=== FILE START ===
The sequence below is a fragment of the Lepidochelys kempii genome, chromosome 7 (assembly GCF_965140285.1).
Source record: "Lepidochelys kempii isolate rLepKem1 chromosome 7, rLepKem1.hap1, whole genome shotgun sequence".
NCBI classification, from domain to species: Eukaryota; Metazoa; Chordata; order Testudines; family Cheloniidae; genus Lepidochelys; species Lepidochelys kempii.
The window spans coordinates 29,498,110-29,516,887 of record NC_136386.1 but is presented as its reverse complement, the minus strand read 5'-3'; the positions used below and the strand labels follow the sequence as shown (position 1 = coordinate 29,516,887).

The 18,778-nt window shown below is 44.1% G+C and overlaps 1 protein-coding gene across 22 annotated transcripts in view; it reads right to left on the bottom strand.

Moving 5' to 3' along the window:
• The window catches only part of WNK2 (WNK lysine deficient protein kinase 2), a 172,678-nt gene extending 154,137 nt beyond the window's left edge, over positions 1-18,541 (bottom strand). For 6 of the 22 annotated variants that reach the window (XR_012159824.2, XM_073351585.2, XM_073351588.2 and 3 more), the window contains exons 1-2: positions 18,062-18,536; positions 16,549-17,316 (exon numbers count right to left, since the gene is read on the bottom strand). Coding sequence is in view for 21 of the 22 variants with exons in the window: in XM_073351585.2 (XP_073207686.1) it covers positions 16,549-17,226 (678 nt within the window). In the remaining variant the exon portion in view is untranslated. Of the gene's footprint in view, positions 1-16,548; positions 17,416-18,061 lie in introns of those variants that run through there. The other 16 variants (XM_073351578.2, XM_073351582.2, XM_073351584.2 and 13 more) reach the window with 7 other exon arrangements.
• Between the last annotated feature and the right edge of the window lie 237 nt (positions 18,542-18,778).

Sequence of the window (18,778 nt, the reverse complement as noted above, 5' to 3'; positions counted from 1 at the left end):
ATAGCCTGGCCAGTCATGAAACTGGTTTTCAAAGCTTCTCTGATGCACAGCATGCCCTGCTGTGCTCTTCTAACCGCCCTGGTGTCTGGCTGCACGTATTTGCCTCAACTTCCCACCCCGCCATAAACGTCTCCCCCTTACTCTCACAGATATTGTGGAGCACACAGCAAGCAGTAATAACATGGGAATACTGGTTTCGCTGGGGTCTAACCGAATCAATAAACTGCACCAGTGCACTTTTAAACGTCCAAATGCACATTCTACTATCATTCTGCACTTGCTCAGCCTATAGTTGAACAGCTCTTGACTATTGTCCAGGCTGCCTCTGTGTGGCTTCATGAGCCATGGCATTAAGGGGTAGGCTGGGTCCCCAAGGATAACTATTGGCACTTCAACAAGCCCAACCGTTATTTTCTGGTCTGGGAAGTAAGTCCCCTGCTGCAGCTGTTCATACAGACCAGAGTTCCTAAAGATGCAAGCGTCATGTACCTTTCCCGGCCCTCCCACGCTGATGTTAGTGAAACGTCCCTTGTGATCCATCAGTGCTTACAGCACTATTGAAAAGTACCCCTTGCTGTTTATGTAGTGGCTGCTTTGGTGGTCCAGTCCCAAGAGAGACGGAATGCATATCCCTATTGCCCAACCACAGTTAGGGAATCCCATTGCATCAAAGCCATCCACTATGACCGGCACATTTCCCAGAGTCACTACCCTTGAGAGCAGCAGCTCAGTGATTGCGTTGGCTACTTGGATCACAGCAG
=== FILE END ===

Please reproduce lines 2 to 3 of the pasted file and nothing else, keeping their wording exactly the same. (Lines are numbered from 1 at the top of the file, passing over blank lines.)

Source record: "Lepidochelys kempii isolate rLepKem1 chromosome 7, rLepKem1.hap1, whole genome shotgun sequence".
NCBI classification, from domain to species: Eukaryota; Metazoa; Chordata; order Testudines; family Cheloniidae; genus Lepidochelys; species Lepidochelys kempii.